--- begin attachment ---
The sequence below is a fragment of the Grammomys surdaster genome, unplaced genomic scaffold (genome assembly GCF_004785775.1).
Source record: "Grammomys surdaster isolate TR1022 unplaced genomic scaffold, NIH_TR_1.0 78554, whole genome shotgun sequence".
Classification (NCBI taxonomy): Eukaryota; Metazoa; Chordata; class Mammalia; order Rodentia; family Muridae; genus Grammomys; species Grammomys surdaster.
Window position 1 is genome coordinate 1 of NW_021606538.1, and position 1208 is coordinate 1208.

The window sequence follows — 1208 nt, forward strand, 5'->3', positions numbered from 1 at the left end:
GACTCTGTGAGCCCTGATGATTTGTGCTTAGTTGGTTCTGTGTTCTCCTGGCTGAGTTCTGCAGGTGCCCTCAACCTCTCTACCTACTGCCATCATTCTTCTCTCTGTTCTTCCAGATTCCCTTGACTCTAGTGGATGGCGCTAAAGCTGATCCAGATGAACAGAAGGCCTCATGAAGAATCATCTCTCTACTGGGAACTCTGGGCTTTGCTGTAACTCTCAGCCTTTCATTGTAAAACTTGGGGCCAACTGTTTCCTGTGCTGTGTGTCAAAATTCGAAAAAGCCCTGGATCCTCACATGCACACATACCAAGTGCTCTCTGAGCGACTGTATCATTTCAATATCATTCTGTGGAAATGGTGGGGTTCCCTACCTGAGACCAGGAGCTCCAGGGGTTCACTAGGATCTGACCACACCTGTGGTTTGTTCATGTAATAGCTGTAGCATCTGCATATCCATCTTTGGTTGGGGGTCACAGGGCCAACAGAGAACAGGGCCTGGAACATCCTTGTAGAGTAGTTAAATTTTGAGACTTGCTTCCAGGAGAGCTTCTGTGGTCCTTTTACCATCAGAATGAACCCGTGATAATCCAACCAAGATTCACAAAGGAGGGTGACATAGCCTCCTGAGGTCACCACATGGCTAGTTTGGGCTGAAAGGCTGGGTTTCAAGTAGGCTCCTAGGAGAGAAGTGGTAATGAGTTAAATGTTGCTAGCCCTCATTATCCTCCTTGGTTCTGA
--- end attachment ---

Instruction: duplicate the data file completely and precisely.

The sequence below is a fragment of the Grammomys surdaster genome, unplaced genomic scaffold (genome assembly GCF_004785775.1).
Source record: "Grammomys surdaster isolate TR1022 unplaced genomic scaffold, NIH_TR_1.0 78554, whole genome shotgun sequence".
Classification (NCBI taxonomy): Eukaryota; Metazoa; Chordata; class Mammalia; order Rodentia; family Muridae; genus Grammomys; species Grammomys surdaster.
Window position 1 is genome coordinate 1 of NW_021606538.1, and position 1208 is coordinate 1208.

The window sequence follows — 1208 nt, forward strand, 5'->3', positions numbered from 1 at the left end:
GACTCTGTGAGCCCTGATGATTTGTGCTTAGTTGGTTCTGTGTTCTCCTGGCTGAGTTCTGCAGGTGCCCTCAACCTCTCTACCTACTGCCATCATTCTTCTCTCTGTTCTTCCAGATTCCCTTGACTCTAGTGGATGGCGCTAAAGCTGATCCAGATGAACAGAAGGCCTCATGAAGAATCATCTCTCTACTGGGAACTCTGGGCTTTGCTGTAACTCTCAGCCTTTCATTGTAAAACTTGGGGCCAACTGTTTCCTGTGCTGTGTGTCAAAATTCGAAAAAGCCCTGGATCCTCACATGCACACATACCAAGTGCTCTCTGAGCGACTGTATCATTTCAATATCATTCTGTGGAAATGGTGGGGTTCCCTACCTGAGACCAGGAGCTCCAGGGGTTCACTAGGATCTGACCACACCTGTGGTTTGTTCATGTAATAGCTGTAGCATCTGCATATCCATCTTTGGTTGGGGGTCACAGGGCCAACAGAGAACAGGGCCTGGAACATCCTTGTAGAGTAGTTAAATTTTGAGACTTGCTTCCAGGAGAGCTTCTGTGGTCCTTTTACCATCAGAATGAACCCGTGATAATCCAACCAAGATTCACAAAGGAGGGTGACATAGCCTCCTGAGGTCACCACATGGCTAGTTTGGGCTGAAAGGCTGGGTTTCAAGTAGGCTCCTAGGAGAGAAGTGGTAATGAGTTAAATGTTGCTAGCCCTCATTATCCTCCTTGGTTCTGA